Slider
Slider

|

Slider

Judge: No TRO or injunction in PSS lawsuit

Local
Typography
  • Smaller Small Medium Big Bigger
  • Default Helvetica Segoe Georgia Times

 

SUPERIOR Court Associate Judge Joseph N. Camacho has set a status conference for June 23, 2020 at 2:30 p.m. in the lawsuit filed by the Public School System against the CNMI government over the PSS budget.

In his order, the judge said there is no temporary restraining order/injunction granted at this time.

Commissioner of Education Alfred Ada sued the Torres administration, alleging inaccurate allotments made to the PSS for fiscal year 2020, which PSS said is in violation of the CNMI Constitution.

Ada, through attorney Tiberius Mocanu, filed a complaint for declaratory and injunctive relief in the court and named Gov. Ralph DLG Torres and Secretary of Finance David DLG Atalig as defendants.

The lawsuit asks the court to declare P.L. 21-08, or the FY 2020 budget law, unconstitutional and to issue a preliminary and permanent injunction to stop Torres and Atalig from issuing any payments or disbursements that do not comply with the CNMI Constitution.

On April 29, PSS filed a motion for summary judgment, saying that the CNMI Supreme Court’s decision in a certified question regarding the PSS budget was “cognizant of [the] decision’s impact” and stated that it will have “significant consequences for the Commonwealth’s fiscal affairs.”

Mocanu said the high court’s opinion “applied when it was issued and fundamentally changed the face of the law in the NMI.”

More precisely, he added, “It rendered the formula used by P.L. 21-08 to calculate PSS’s share of general revenue unconstitutional.”

Mocanu said it also rendered all subsequent budget modifications and proportional cuts that relied on the original P.L. 21-08 formula unconstitutional as well.

“Paradoxically Governor Torres and Secretary Atalig acknowledge that the [high court’s] opinion changed the law, but inexplicably maintain a position that the status quo is legal,” he added.

Mocanu said Gov. Torres and Sec. Atalig not only maintain their position that the status quo is legal for this fiscal year but for next year’s budget as well.

He noted that in the governor’s budget proposal fiscal year 2021 the governor keeps all the earmarks included in PL 21-08 and continues to exclude them from the calculation of the PSS budget.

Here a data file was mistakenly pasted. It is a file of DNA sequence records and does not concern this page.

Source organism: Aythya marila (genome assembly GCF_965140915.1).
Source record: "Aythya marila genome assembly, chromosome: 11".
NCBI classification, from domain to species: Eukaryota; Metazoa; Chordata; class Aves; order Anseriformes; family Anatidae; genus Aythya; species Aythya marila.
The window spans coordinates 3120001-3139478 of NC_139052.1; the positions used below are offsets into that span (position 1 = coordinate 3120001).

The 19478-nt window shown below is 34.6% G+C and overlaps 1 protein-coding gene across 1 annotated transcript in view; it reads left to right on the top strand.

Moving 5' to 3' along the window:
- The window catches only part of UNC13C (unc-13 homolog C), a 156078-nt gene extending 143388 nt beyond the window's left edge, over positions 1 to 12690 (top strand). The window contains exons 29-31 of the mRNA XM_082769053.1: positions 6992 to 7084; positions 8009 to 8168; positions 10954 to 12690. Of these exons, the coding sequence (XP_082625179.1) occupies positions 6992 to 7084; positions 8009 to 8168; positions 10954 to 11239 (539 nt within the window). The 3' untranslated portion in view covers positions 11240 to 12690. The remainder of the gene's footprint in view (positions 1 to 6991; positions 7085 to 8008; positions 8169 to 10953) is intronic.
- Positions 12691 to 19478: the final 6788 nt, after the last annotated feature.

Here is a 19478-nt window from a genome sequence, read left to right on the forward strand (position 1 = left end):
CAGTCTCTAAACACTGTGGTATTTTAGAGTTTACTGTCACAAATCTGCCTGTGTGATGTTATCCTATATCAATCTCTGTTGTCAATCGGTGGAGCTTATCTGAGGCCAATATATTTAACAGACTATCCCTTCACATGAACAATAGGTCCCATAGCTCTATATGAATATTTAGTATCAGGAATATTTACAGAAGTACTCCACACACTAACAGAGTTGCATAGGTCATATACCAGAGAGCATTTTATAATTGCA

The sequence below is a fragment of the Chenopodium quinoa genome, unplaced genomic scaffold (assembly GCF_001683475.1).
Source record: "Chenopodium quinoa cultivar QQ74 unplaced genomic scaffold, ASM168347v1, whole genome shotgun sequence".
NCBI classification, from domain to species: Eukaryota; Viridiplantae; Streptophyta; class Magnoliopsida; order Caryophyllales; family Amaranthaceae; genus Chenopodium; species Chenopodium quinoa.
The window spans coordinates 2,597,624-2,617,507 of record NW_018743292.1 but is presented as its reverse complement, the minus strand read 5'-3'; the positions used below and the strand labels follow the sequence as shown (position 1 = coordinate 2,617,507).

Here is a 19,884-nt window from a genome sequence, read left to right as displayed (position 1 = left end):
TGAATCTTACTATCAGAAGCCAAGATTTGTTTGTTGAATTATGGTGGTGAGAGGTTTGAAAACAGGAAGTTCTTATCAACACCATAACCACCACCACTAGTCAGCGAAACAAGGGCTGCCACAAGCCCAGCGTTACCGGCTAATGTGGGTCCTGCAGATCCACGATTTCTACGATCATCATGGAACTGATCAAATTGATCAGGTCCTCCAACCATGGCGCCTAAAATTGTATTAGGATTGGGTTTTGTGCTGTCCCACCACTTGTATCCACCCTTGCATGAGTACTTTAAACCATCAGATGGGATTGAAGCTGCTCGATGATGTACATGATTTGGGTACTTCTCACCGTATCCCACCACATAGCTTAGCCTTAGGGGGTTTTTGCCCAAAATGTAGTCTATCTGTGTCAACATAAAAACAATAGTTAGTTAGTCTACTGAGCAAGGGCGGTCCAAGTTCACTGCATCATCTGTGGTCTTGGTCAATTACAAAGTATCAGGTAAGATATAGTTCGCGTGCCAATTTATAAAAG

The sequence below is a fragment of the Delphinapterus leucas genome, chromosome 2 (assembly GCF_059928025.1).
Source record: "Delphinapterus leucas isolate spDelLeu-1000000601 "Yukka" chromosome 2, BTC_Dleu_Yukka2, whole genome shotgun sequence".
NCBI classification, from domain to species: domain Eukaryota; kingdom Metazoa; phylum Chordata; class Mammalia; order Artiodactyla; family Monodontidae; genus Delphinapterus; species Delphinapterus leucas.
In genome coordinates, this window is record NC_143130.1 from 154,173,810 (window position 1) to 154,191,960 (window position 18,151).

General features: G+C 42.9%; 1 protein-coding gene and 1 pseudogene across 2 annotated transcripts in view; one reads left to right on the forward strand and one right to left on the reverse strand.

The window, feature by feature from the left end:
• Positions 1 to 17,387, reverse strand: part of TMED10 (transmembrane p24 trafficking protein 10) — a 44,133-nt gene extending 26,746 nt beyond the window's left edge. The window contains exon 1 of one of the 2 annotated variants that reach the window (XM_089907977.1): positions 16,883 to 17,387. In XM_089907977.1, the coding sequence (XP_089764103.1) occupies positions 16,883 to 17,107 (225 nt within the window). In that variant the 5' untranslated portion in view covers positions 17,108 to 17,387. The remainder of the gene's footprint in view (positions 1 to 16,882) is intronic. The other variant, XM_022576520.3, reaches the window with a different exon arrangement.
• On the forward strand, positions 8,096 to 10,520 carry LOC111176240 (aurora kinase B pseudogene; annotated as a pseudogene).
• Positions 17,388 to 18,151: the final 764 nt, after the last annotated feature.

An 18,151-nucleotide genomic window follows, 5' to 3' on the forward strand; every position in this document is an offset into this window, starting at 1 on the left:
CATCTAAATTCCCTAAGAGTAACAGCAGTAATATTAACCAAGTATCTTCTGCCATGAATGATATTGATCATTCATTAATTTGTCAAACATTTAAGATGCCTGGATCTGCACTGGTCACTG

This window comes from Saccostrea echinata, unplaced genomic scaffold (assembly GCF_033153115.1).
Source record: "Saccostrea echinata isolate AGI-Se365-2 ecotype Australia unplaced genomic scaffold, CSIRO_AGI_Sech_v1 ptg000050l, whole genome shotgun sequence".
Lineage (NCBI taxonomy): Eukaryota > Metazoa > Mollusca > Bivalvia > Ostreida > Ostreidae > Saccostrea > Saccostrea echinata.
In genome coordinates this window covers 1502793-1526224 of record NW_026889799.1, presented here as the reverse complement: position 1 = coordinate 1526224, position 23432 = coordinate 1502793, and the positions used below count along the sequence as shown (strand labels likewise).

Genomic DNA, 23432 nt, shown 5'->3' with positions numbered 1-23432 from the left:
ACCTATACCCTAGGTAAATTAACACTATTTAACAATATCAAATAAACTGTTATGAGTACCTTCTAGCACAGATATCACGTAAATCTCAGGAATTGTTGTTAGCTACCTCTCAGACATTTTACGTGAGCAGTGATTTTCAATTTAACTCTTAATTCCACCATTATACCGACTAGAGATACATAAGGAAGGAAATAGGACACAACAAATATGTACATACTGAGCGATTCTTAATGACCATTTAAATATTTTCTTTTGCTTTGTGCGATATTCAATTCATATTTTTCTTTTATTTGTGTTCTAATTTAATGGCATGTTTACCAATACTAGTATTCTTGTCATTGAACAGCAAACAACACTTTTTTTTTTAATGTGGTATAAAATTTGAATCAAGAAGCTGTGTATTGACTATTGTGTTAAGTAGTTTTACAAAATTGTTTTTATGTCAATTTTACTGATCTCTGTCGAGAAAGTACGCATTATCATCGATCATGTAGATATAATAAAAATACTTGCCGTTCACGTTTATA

“There is a lot of rhetoric surrounding whether PSS should be given more funding, especially against the backdrop of furloughed government workers, a devastated economy, and a global pandemic that threatens our only industry and source of income,” Mocanu said.

However, he added, quoting the high court’s opinion, “until such time as the people of the Commonwealth change the law, we are left to interpret the law in accordance with the text of the CNMI Constitution and the drafters’ intent.”

The CNMI Constitution is clear, Mocanu said. “Every person in the Northern Mariana Islands has the right to a free, compulsory, and public elementary and secondary education. Moreover, in order to fund that education, PSS shall be guaranteed an annual budget of not less than 25% of the general revenues of the Commonwealth.”

The high court’s opinion is also clear, Mocanu added. “A nexus is required between a revenue’s source and its purpose in order to ensure that PSS receives its constitutionally guaranteed percentage.”

He said the earmarks in P.L. 21-08 that purport to convert general revenue into special revenue do not meet the nexus test.

The earmarks do not possess a relationship between the source and purpose of the revenue they distribute, much less a reasonable one, he added.

Consequently, the calculation of the PSS budget under P.L. 21-08 does not include general revenue to which it is constitutionally entitled under Article XV (e) of the CNMI Constitution, Mocanu said.

“As such, P.L. 21-08 and its amendments are unconstitutional and unenforceable as a matter of law,” he added.

In response to the lawsuit, the administration, through the Attorney General’s Office, stated that its actions are allowed by the declaration of a state of emergency pursuant to the CNMI Constitution, the Homeland Security and Emergency Management Act, and the CNMI Emergency Health Powers Act of 2003.

According to the AG’s office, the changes that the Torres administration made to the budget are required by law and that the plaintiff’s request would require the governor to violate the law and is thus illegal.

Moreover, the AG’s office stated, P.L. 21-08 appropriated PSS 25.3% of the “[t]otal local revenue and resources available for appropriation for Commonwealth government activities in Fiscal Year 2020” and not 16% as claimed by PSS.

previous arrow
next arrow
Shadow
Slider

Read more articles

Visit our Facebook Page

previous arrow
next arrow
Shadow
Slider